2 The lancet liver fluke (0.5–1.0 ! 0.2 cm) Fasciola hepatica F. hepatica is a flattened,leaf-shaped parasite about2–5 cm long and at most1 cm wide.Dicrocoelium dendriticumThe lancet liver fluke(0.5–1.0 ! 0.2 cm)Fasciola hepatica and F. gigantica are bile duct parasites of domestic ruminants.In their life cycle freshwater snails act as intermediate host Humans become accidentally infected when they eat plants to which infectious parasite stages (metacercariae) adhere Dicrocoelium dendriticum is a bile duct parasite in sheep, cattle, and other herbivores, Its life cycle includes two intermediate hosts (terrestrial snails and ants). Humans become infected accidentally when they ingest ants containing infective metacercariae of the lancet liver fluke.
5 Life cycle of Fasciola hepatica Adult liver flukes parasitize in the bile ducts. They produce large golden brown, operculated eggs that are shed by the bile duct-intestinal tract route. Under favorable conditions, a ciliate larva, the miracidium, develops in the egg within a few weeks. The miracidia then hatch and penetrate into freshwater snails where they transform into sporocysts.
6 Life cycle of Fasciola hepatica After formation of further asexual reproductivestages, tailed cercariae develop and swarm outof the snails into the open water.They soon attach to plants and encyst, transforminto infective metacercariae, which are theningested with vegetable food of their definitivehosts.Eating watercress contaminated with metacercariaeis one of the sources of infection for humans.
7 Life cycle of Fasciola hepatica The juvenile liver flukes hatch from the cyst in thesmall intestine, penetrate the intestinal wall, andmigrate through the peritoneal cavity to the liver.After migrating through the hepatic parenchymafor about six to seven weeks, the parasites finallyreach the bile ducts, in which they developto sexual maturity.Egg excretion begins two to three months
8 Life cycle of Dicrocoelium dendriticum It stands apart from most trematodes since it has a landbased life cycle. The definitive host's feces containmiracidia which do not hatch until after they are eaten bythe first intermediate host, a land snail,The miracidium emerges inside the intestine of the snailand metamorphoses into a sporocyst and than intocercaria.The second intermediate host is the common brown ant,There cercaria turns to metacercaria.Upon ingestion by the definitive host, the metacercariaarrive in the duodenum and migrate up the common bileduct to the liver. The adult fluke matures in 6-7 weeks,producing egg capsules about a month later.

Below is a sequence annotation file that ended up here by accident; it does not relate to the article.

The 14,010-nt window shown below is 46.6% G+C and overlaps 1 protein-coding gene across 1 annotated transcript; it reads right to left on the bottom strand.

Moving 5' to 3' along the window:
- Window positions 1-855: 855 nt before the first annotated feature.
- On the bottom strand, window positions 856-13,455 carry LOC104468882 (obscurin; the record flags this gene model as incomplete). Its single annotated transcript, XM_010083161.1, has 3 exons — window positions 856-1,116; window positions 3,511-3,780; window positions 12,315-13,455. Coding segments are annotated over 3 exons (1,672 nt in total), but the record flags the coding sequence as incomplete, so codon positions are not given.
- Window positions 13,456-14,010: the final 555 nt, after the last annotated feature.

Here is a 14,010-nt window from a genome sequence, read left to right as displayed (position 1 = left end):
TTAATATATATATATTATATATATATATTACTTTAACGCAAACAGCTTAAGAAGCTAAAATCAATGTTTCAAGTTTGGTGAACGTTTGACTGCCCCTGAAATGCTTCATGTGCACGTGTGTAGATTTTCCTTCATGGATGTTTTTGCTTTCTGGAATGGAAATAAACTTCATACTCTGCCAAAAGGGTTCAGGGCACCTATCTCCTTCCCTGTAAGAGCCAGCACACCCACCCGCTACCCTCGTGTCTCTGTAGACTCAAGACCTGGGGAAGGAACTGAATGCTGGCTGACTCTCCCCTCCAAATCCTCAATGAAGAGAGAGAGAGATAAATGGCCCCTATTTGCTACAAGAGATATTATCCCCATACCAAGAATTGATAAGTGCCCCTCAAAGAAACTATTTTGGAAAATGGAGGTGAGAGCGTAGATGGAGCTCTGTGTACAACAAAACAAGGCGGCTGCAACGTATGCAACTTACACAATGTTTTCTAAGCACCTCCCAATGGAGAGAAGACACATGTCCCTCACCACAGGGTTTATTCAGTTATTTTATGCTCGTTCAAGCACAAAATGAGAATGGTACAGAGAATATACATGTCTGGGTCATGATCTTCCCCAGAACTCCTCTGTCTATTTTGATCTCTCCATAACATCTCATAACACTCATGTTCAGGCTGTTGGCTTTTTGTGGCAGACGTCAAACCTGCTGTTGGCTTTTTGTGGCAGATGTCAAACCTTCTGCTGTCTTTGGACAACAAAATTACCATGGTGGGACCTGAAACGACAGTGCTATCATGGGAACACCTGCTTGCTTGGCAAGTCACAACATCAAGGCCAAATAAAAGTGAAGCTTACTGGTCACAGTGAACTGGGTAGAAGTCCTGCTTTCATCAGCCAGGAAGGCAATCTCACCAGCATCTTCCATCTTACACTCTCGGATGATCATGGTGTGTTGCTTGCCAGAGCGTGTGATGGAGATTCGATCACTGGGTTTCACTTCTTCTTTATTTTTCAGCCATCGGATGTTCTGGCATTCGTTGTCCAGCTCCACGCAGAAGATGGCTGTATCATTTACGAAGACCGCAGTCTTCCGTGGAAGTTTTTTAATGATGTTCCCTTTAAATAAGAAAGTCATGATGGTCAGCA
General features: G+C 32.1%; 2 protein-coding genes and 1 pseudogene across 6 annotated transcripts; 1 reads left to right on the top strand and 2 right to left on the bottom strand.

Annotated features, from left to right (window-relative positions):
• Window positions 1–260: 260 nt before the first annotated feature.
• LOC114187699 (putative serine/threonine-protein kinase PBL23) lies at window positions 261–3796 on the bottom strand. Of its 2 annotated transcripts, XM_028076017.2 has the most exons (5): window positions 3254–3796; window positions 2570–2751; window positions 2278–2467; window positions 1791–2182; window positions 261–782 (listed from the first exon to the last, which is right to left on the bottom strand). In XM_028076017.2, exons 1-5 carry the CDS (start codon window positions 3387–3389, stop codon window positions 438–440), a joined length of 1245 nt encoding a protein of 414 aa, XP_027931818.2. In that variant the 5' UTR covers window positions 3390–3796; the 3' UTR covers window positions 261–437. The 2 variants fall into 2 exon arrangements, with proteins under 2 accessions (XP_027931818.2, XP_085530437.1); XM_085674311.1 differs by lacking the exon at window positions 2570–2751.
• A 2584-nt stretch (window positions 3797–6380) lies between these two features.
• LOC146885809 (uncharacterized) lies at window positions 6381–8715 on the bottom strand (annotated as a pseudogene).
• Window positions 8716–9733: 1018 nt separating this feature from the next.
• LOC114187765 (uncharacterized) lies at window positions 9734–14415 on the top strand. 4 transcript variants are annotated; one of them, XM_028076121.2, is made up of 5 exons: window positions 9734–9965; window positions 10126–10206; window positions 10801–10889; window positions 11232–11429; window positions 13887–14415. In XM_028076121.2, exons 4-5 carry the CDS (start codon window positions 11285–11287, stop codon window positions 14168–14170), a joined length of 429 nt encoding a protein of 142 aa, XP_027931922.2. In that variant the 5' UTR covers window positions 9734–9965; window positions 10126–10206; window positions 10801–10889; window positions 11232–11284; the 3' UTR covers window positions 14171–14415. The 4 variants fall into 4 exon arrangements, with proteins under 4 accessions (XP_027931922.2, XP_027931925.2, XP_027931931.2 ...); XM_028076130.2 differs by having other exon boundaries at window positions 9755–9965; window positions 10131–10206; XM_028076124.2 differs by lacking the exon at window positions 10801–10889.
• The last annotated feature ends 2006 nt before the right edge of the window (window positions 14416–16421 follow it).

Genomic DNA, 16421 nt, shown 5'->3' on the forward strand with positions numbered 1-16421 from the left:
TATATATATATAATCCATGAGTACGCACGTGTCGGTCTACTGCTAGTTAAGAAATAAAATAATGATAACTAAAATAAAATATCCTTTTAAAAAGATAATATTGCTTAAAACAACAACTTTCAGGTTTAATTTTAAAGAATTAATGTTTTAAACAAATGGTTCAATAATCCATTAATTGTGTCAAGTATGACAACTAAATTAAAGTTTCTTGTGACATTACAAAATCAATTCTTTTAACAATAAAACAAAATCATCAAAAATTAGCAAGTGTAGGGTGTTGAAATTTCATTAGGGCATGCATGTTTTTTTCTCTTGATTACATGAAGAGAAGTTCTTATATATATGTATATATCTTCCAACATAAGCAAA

10 Dicrocoelium dendriticum Fasciola hepatica Eating watercress contaminated with metacercariae is one of the sources of infection for humans.Dicrocoelium dendriticumHumans become infected accidentally when they ingestants containing infective metacercariae of the lancet liverfluke.Such infections are rare and either run an asymptomaticcourse or manifest in mild abdominal and hepaticsymptoms.
12 Diagnosis of Fasciola infection Diagnosis of Fasciola infection . The manifestations to be expected during the migration phase of the liver fluke include mainly leukocytosis, eosinophilia, and a rise in liverspecific serum enzymes. Detection of eggs in stool or duodenal fluid is not possible until at least two to three months . Other diagnostic tools include detection of serum antibodies and of coproantigen in stool.Diagnosis of Dicrocoelium infection. Diagnosis is basedon detection of eggs in stool (about µm, oval, darkbrown containing a miracidium with two rounded germinalcells) Ingestion of contamined beef or mutton liver canresult in egg excretion in stool without infection.This isintestinal passage.
13 Praziquantel has been shown to be effective Treatment of Fasciola infection The drug of choice is triclabendazole, the infection can be avoided by not eating raw watercress and other plants that may be contaminated with metacercariae.Treatment of Dicrocoelium infectionPraziquantel has been shown to be effectiveagainst Dicrocoelium in animals .